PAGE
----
Volunteer Mentorship Program
The FFCNWT runs a volunteer mentorship program, where sensitive, committed, responsible, and caring volunteers are matched with child and youth mentees, similar to the Big Brothers Big Sisters program. We are always looking for new volunteer mentors to sign up to be matched with a child or youth. As a volunteer mentor, you have the chance to give something back to the community and make a positive impact in the lives of young people in your community. It also provides an opportunity to develop new skills or build on existing experience and knowledge.
Volunteers play a vital role in the everyday workings of the Foster Family Coalition and the impact that we have in our community.
Mentoring for youth in care: According to the Ontario Mentoring Coalition, adequate mentoring can have many positive outcomes for youth in or leaving care, including reduced mental health symptoms and more stable living environments. However, information and research regarding mentoring programs for youth in or leaving care is at an early stage. Qualitative studies that have been done show that there are positive impacts on interpersonal skills, healthy relationship skills, self-esteem, independent living skills, and high school completion.
Signing up as a volunteer mentor means you have to go through a full orientation process. We want to ensure our mentors receive training and feel confident to be mentors to a child or youth. We also want to ensure our mentees are safe and matched with caring mentors. See below for our sign-up process. The first step is to sign up here!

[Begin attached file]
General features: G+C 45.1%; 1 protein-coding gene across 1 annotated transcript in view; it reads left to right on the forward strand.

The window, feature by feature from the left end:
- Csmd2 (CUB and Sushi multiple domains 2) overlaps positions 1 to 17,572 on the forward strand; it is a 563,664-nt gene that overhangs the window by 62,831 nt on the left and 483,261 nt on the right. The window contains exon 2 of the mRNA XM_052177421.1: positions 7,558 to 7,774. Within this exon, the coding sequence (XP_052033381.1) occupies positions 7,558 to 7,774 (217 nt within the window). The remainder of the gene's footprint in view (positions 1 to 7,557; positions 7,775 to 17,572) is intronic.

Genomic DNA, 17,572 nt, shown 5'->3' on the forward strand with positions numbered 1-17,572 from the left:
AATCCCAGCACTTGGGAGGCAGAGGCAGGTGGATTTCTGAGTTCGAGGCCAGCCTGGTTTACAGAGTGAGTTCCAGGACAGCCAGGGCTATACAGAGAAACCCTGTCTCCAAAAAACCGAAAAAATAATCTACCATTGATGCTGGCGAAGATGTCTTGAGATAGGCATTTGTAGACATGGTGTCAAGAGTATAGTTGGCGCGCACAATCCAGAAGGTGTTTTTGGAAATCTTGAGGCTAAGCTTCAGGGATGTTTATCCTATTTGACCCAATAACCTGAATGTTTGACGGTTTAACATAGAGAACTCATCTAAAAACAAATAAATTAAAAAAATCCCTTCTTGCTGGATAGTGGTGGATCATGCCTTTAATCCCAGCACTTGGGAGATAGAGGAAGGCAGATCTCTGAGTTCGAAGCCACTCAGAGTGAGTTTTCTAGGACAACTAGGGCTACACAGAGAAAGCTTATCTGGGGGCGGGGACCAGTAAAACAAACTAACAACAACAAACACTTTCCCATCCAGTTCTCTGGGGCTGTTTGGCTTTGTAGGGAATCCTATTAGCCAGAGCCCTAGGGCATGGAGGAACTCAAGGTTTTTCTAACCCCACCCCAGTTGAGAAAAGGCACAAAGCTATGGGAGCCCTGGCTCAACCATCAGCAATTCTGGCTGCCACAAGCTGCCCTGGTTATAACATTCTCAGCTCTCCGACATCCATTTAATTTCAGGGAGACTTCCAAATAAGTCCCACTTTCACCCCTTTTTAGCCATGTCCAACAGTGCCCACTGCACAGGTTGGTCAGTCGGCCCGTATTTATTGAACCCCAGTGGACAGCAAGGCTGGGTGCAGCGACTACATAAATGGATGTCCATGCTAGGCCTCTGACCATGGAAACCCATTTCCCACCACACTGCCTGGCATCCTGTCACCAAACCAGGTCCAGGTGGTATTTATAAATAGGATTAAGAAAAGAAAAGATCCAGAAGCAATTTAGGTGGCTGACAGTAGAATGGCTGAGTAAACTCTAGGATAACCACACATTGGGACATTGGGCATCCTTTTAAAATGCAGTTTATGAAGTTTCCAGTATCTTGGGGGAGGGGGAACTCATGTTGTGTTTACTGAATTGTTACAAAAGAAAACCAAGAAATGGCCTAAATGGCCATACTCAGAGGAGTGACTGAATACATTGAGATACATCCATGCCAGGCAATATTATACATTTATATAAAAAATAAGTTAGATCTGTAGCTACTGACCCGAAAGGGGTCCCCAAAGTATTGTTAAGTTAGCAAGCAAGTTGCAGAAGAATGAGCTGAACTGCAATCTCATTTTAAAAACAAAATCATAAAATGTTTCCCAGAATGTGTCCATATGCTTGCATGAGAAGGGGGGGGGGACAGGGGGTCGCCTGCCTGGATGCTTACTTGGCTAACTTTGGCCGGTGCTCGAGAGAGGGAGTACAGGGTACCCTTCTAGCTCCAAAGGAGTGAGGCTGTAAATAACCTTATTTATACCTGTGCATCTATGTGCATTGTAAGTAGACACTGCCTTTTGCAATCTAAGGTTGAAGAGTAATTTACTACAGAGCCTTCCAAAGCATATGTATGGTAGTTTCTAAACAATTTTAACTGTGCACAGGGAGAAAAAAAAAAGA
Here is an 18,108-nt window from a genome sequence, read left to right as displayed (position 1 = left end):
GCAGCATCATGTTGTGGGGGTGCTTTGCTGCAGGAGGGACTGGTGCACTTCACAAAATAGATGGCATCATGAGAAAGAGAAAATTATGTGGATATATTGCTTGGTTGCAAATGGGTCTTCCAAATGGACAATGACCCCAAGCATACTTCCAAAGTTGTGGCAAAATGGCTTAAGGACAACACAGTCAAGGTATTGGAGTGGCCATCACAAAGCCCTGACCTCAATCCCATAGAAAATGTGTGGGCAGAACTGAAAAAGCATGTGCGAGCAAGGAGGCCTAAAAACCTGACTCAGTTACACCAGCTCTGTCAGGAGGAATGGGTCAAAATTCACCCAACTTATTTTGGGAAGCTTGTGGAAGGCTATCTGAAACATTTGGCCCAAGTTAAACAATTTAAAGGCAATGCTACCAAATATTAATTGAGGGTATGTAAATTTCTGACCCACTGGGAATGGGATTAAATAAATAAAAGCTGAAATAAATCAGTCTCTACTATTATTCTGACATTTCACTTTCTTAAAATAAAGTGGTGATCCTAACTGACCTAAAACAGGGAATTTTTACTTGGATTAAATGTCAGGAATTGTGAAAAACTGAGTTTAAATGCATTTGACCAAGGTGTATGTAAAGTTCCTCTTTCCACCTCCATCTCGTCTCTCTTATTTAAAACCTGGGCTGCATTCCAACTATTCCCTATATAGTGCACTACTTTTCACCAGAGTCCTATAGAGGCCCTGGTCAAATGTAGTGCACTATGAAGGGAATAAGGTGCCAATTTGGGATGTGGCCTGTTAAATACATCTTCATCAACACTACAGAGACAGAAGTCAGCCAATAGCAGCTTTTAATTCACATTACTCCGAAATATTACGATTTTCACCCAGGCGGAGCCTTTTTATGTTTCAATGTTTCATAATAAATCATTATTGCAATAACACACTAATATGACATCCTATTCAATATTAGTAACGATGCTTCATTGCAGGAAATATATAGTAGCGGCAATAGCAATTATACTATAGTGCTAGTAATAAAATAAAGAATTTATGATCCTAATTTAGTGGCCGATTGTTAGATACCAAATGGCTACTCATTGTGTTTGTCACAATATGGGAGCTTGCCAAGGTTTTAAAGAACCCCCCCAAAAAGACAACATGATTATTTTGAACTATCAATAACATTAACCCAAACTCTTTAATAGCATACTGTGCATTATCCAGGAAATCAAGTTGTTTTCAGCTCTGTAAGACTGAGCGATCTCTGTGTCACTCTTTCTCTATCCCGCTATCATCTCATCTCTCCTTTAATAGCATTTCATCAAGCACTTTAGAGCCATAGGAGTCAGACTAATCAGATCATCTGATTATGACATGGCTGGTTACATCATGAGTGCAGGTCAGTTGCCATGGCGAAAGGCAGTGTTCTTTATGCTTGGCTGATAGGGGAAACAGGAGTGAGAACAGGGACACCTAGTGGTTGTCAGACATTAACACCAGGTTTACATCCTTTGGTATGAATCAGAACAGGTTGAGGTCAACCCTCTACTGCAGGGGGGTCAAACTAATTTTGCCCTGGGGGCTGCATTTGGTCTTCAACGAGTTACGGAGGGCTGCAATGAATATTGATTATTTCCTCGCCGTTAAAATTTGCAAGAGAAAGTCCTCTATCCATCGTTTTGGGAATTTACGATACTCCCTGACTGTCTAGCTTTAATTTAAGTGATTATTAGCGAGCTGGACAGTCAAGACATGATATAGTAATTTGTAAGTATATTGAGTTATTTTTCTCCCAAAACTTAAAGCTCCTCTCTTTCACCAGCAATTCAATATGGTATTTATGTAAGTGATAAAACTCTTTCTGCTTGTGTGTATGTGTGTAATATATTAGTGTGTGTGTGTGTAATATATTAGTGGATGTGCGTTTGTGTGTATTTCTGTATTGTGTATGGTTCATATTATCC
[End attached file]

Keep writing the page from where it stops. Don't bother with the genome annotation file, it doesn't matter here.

We are partnered with Home Base YK, which offers volunteering opportunities in their youth programs. If you are interested in volunteering at Home Base YK rather than as a volunteer mentor, head to their website for more information and to sign up.
Many of the children and youth in the volunteer mentorship program are Indigenous. A few elements have been found to make mentoring more successful for Indigenous youth, including:
Focusing on natural mentoring instead of formalized matching: The FFC needs to go through a formalized onboarding process for both the mentors and mentees to ensure the safety of everyone involved, meaning that natural mentoring is not an option. However, one way that the FFC makes matches less formal is to ensure the child or youth feels comfortable in their initial match meetings – to do this, FFC invites staff members and family that they feel comfortable with to the meetings. This makes the match experience less daunting.
Using a small group mentoring approach instead of one-on-one matching: Mentors are welcome to include their mentee's friends or siblings in their match activities sometimes. It is always good to still have one on one match activities with your mentee. However, your mentee may feel more comfortable and confident when around their friends or family.
Ensuring cultural appropriateness of program activities: The Foster Family Coalition encourages mentors to bring their mentees to community events, cultural showcases, and workshops where they can learn more about their culture.
Matching based on similarities and respect for differences: The Foster Family Coalition encourages Dene and Inuit mentors to apply for the program. Most of the children and youth in the program are Dene or Inuit, and mentees would benefit greatly from being matched with a mentor of the same cultural background, especially for those placed in foster homes different from their culture. However, please note that we do accept volunteer mentors of all cultural backgrounds!